Lessons from Your 2017 Tax Return

Your 2017 taxes are done. Congratulations! But you’re not done yet. (Sorry) While you have all your tax forms and documents handy, this is the perfect time to analyze last year’s finances and use those insights to prepare for the big changes that will occur in 2018 and beyond. The sooner you get started, the sooner you can start planning that summer vacation!

Keep Better Tax Records: Was this tax prep season a little more painful than it had to be Channel your inner organized person and get a jump on next year by creating a real or electronic file called “Taxes 2018”. Throughout the year put all relevant receipts, statements, W-2s, 1099s, property tax bills and mortgage interest statements. Also, keep track of your purchase price, commission, and sales price for any investment transactions. You’ll thank yourself in April 2019.

Avoid a Big Tax Refund: What’s not to like about found money? A lot! A tax refund is really just the return of a year long, interest-free loan that you extended to Uncle Sam. You can do much smarter things with that money, like putting it into a retirement plan or a college savings fund or maybe paying down outstanding debt or replenishing your emergency reserve fund. If you received a refund of more than a few thousand dollars and you’re an employee, adjust your withholding at work. If you’re self-employed, lower your quarterly estimated tax payments accordingly.

Check your Withholding: The government estimates that most taxpayers will see a drop in their tax bill when 2019 rolls around, but because the new law has many twists and turns (especially for those who live in high property and income tax states), your best bet is to assume that your tax liability will be at least the same as this year. To avoid a penalty, you can pay 100 percent of your income tax liability from 2017 or 110 percent if you earn more than $150,000. To get a better sense of your situation, be sure to check out the revised IRS withholding tax calculator on IRS.gov. After doing so, you may want to adjust your W-4 at work so that you don’t have to write a big check next April.

Be Careful about Home Mortgage Interest: As of December 14, 2017, the new tax law mandates that you can only deduct interest for new home loans up to $750,000 (the previous limit was $1 million). It also limits the interest deduction on home equity loans. It’s now only legit to deduct if you are using the loan to “buy, build or substantially improve” your dwelling. So if you were planning to use a HELOC to pay down higher interest auto, boat or student loans, you’ll need a Plan B.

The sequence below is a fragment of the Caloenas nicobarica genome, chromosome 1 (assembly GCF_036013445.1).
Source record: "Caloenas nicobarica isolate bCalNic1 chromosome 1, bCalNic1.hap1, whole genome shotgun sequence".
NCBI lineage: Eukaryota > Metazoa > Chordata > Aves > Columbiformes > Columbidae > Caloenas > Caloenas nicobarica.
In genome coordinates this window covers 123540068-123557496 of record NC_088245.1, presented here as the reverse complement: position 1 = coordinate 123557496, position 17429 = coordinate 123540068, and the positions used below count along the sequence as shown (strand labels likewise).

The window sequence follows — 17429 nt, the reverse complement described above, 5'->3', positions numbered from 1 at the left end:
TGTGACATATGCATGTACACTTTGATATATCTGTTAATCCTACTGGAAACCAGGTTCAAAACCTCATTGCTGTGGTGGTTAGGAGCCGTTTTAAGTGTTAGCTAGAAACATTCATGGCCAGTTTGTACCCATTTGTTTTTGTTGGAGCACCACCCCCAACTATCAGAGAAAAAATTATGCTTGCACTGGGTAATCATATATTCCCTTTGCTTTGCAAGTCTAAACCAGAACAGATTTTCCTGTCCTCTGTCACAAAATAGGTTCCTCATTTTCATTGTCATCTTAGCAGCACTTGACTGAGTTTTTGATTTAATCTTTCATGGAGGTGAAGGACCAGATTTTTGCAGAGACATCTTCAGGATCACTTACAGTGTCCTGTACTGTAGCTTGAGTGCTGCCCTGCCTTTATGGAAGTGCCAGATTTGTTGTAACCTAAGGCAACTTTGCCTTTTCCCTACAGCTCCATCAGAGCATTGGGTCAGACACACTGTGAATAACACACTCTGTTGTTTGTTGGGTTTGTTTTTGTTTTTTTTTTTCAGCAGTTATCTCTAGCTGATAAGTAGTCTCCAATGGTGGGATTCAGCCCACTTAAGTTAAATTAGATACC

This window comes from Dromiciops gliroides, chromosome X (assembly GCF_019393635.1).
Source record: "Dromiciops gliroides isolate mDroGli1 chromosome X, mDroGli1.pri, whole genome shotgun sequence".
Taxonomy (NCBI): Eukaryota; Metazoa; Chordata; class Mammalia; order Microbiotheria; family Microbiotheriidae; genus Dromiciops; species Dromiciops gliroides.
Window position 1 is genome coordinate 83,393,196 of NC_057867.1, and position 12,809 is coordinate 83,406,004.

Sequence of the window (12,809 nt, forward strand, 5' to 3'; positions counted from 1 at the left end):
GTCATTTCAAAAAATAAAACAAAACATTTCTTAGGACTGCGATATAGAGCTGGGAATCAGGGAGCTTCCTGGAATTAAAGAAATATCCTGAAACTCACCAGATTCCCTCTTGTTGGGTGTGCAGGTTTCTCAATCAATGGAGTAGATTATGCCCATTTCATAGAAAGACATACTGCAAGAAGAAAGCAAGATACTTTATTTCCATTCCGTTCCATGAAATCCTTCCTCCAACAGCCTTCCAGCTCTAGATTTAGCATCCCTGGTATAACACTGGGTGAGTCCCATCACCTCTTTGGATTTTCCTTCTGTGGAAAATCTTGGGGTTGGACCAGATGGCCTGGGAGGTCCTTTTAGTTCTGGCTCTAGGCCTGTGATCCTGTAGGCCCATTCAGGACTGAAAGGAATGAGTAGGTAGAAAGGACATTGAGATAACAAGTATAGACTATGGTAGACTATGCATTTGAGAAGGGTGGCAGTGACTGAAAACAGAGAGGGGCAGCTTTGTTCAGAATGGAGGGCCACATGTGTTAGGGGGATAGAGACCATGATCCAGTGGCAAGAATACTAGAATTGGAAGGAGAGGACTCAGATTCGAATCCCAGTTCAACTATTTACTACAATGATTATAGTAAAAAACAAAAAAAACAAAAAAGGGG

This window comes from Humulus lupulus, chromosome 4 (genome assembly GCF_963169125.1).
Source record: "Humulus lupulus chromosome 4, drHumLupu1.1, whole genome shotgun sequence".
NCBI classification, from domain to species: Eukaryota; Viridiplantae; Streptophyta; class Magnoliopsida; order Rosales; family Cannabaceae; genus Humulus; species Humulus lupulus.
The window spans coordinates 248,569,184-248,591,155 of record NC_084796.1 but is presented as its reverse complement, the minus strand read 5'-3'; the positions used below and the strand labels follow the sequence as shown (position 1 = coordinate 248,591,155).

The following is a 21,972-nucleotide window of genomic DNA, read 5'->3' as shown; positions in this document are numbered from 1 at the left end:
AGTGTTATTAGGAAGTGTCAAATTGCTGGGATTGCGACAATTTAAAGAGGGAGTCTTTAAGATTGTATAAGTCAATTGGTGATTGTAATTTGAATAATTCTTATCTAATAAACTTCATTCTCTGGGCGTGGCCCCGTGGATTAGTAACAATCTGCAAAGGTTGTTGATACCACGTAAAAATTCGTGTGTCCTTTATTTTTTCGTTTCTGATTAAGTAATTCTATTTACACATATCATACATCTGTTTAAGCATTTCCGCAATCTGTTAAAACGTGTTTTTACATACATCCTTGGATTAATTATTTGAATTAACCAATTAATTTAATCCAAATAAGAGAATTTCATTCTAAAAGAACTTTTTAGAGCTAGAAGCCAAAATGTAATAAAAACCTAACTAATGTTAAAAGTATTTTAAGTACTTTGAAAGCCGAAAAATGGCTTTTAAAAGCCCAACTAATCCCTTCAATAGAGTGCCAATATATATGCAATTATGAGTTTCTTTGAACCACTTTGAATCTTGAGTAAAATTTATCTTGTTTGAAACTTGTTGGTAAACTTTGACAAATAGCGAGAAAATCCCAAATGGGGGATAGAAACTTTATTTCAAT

Be Smart about Charitable Gifts: The new tax rule nearly doubles the standard deduction to $12,000 for single filers and $24,000 for those who are married and file jointly. That means those who were previously itemizing and therefore entitled to deduct charitable contributions, may no longer get Uncle Sam’s help for their cause. One way to legitimately sidestep the rule is to bunch the charitable gifts you would have given over multiple years into one year so that you would itemize and then be entitled to the deduction. You could also consider a donor-advised fund, offered by most of the big investment firms. The vehicle allows you to put money or highly appreciated securities into the account, take the deduction in the year that you do so, but then gift to your favorite charity whenever you want in the future.

Don’t Pay for High School with a 529 Plan Yet: Yes, the new law expanded the use of 529 savings plans for K-12 private school expenses, but some states are not going along. Instead, they are still treating any non-college withdrawal as a non-qualified distribution and could charge you penalties.

Be Careful with Roth Conversions: If your tax bracket is dropping, this year could be an excellent time to convert your traditional IRA into a Roth, according to Ed Slott, CPA and IRA expert. “I like the Roth, because it removes the uncertainty of what your future tax bill might be.” But Slott cautions that the previous recharacterization rules, which gave investors a legal loophole to undo the conversion, have been repealed. You should carefully consider the tax consequences of the conversion and maybe even wait until the fourth quarter when you know exactly what your 2018 earnings will look like.

Schedule your Knee Replacement for 2018: If you itemize, the new law allows you to deduct qualified medical and dental expenses that exceed 7.5 percent of your adjusted gross income (AGI) – that’s a lower threshold than the previous 10 percent. (The level returns to 10 percent beginning January 1, 2019.) Medical care expenses is a big category and you should check out the IRS list, because it includes payments of fees to doctors, dentists, surgeons, chiropractors, psychiatrists, psychologists, and nontraditional medical practitioners, as well as insurance premiums you paid for policies that cover medical care or for a qualified long-term care insurance policy and travel costs to visit a specialist. One thing NOT included: Elective cosmetic procedures…you’ll have to pay for the nose-job out of pocket!

Preview your 2018 Taxes: After tax season, check in with your accountant or financial pro and ask her to create mock 2018 returns. Michael Goodman, CFP of Wealthstream Advisors said that many of his clients who feared the worst about their new tax situation, were pleasantly surprised to find that it was not as bad as feared. “Don’t make any assumptions – it may be just fine. If it’s not, better to know now so you can put a plan in place.”